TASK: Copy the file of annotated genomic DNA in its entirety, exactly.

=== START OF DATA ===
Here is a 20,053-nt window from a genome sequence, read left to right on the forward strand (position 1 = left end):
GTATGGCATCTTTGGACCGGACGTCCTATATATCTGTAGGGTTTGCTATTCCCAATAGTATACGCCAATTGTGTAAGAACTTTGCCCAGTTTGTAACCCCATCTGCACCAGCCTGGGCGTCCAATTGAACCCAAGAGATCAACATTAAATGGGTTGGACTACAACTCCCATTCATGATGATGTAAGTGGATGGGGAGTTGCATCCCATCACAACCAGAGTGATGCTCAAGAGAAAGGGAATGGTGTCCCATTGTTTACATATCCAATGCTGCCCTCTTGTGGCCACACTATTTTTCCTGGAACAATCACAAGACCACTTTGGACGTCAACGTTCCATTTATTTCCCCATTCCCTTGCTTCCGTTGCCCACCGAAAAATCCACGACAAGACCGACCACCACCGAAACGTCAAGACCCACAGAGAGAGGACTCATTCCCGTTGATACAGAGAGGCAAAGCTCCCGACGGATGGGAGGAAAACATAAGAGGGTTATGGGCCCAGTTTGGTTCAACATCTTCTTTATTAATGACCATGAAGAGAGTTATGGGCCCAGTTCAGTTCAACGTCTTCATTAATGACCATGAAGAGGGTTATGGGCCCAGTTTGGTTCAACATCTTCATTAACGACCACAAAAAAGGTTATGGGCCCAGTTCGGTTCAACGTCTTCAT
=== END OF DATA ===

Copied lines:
Here is a 20,053-nt window from a genome sequence, read left to right on the forward strand (position 1 = left end):
GTATGGCATCTTTGGACCGGACGTCCTATATATCTGTAGGGTTTGCTATTCCCAATAGTATACGCCAATTGTGTAAGAACTTTGCCCAGTTTGTAACCCCATCTGCACCAGCCTGGGCGTCCAATTGAACCCAAGAGATCAACATTAAATGGGTTGGACTACAACTCCCATTCATGATGATGTAAGTGGATGGGGAGTTGCATCCCATCACAACCAGAGTGATGCTCAAGAGAAAGGGAATGGTGTCCCATTGTTTACATATCCAATGCTGCCCTCTTGTGGCCACACTATTTTTCCTGGAACAATCACAAGACCACTTTGGACGTCAACGTTCCATTTATTTCCCCATTCCCTTGCTTCCGTTGCCCACCGAAAAATCCACGACAAGACCGACCACCACCGAAACGTCAAGACCCACAGAGAGAGGACTCATTCCCGTTGATACAGAGAGGCAAAGCTCCCGACGGATGGGAGGAAAACATAAGAGGGTTATGGGCCCAGTTTGGTTCAACATCTTCTTTATTAATGACCATGAAGAGAGTTATGGGCCCAGTTCAGTTCAACGTCTTCATTAATGACCATGAAGAGGGTTATGGGCCCAGTTTGGTTCAACATCTTCATTAACGACCACAAAAAAGGTTATGGGCCCAGTTCGGTTCAACGTCTTCAT